Three Flaws of Charitable Gift Annuities

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Charitable gift annuities are designed to make you feel like you’re doing something nice while benefiting from a lifetime of secure income. Investors who fail to fully inspect this investment vehicle before driving away may find they have purchased a lemon. Three structural flaws often delegate charitable gift annuities to the junk pile designated for impaired investment vehicles. These flaws include overstated returns, high vulnerability to inflation and high administrative fees.

Charitable gift annuities work like other commercial annuities by providing a stream of income in return for a lump-sum deposit. The rate is typically lower than a commercial annuity, but the donor receives tax incentives to help sweeten the deal.

Like their commercial brethren, charitable gift annuities are receiving extra attention from yield-hungry retirees. An advertised 4% to 8% payout offers multiple times rates of the return currently offered by CDs, Treasury bonds, or money market accounts. (I hope all regular readers of the Marotta on Money articles have raised a red flag at this point!)

Be careful of too good to be true

Charitable gift annuity payouts suffer the same drawbacks as all other immediate annuity products. When annuities advertise their returns using the words “payout” or “rate,” they are not using the standard measures of investment performance. Unfortunately, many retirees are unable to discern between this marketing gimmick and real returns. The ability to identify too good to be true is an essential principle when safeguarding your money.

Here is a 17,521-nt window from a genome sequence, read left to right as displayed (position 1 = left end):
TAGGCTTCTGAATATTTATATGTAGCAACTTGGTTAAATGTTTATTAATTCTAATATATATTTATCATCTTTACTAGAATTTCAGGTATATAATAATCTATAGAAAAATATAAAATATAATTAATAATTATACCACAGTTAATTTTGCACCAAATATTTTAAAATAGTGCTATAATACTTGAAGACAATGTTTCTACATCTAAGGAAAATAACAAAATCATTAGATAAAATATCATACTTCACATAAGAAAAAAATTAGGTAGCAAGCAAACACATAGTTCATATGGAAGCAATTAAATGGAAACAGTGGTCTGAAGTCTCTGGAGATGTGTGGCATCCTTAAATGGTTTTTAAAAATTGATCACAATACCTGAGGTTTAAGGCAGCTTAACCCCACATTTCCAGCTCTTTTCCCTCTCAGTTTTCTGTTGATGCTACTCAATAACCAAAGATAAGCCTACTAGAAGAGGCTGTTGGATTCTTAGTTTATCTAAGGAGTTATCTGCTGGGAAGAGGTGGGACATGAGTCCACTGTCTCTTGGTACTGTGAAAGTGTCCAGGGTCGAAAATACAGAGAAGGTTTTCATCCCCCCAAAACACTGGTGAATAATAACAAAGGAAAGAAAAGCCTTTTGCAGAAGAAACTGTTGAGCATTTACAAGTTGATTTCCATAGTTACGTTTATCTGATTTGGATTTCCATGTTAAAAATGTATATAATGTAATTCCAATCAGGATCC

When is a 4.6% rate really a 0% return?

Imagine that Thomas and Martha Jefferson, both age 70, invest $100,000 in a charitable gift annuity at my alma-mater, the University of Virginia, which offers a 4.6% rate. (There’s little hope in shopping for a better payout because the most reputable nonprofits all use the same rates provided by the American Council on Gift Annuities.) In this scenario, they receive $4,600 a year, and it takes over 21 years (age 91) for them just to get their original capital back. For the first 21 years, their return is 0%. They would need to live to age 122 to even achieve a 4% internal rate of return. And this will not even keep up with inflation!

4.6% is merely a payout percentage. However, all of the charitable gift annuities that I researched spoke about this as a “rate”. I think it should be illegal to even use the word “rate” alongside any charitable gift annuities because it is misleading. When most of the public hear the word “rate” they believe that they are receiving a rate of return that is measured like other standard investment products. This is not the case with charitable gift annuities.

Vulnerable to inflation

The fixed payments of charitable gift annuities do not have a cost of living adjustment and are expected to lose purchasing power each year.  If inflation just returns to its 40-year average of approximately 4.5%, it will only take 16 years before the Jeffersons’ $4,600 annual payment has the purchasing power of $2,300.